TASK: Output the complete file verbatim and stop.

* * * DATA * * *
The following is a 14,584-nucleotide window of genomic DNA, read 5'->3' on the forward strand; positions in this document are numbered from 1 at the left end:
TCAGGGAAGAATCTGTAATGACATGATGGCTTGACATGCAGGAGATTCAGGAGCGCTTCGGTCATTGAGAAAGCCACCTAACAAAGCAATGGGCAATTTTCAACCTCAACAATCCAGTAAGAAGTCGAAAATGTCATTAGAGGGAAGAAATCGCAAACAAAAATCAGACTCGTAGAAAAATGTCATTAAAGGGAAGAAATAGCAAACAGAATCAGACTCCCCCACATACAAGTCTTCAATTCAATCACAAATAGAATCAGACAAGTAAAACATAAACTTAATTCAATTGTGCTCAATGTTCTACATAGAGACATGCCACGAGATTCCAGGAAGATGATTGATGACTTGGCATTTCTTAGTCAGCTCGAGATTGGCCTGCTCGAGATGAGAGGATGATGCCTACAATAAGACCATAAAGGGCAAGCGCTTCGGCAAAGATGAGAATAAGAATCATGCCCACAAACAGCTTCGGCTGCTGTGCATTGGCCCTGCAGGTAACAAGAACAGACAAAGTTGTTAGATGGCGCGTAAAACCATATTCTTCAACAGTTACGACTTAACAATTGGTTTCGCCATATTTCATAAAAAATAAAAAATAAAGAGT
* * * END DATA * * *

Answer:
The following is a 14,584-nucleotide window of genomic DNA, read 5'->3' on the forward strand; positions in this document are numbered from 1 at the left end:
TCAGGGAAGAATCTGTAATGACATGATGGCTTGACATGCAGGAGATTCAGGAGCGCTTCGGTCATTGAGAAAGCCACCTAACAAAGCAATGGGCAATTTTCAACCTCAACAATCCAGTAAGAAGTCGAAAATGTCATTAGAGGGAAGAAATCGCAAACAAAAATCAGACTCGTAGAAAAATGTCATTAAAGGGAAGAAATAGCAAACAGAATCAGACTCCCCCACATACAAGTCTTCAATTCAATCACAAATAGAATCAGACAAGTAAAACATAAACTTAATTCAATTGTGCTCAATGTTCTACATAGAGACATGCCACGAGATTCCAGGAAGATGATTGATGACTTGGCATTTCTTAGTCAGCTCGAGATTGGCCTGCTCGAGATGAGAGGATGATGCCTACAATAAGACCATAAAGGGCAAGCGCTTCGGCAAAGATGAGAATAAGAATCATGCCCACAAACAGCTTCGGCTGCTGTGCATTGGCCCTGCAGGTAACAAGAACAGACAAAGTTGTTAGATGGCGCGTAAAACCATATTCTTCAACAGTTACGACTTAACAATTGGTTTCGCCATATTTCATAAAAAATAAAAAATAAAGAGT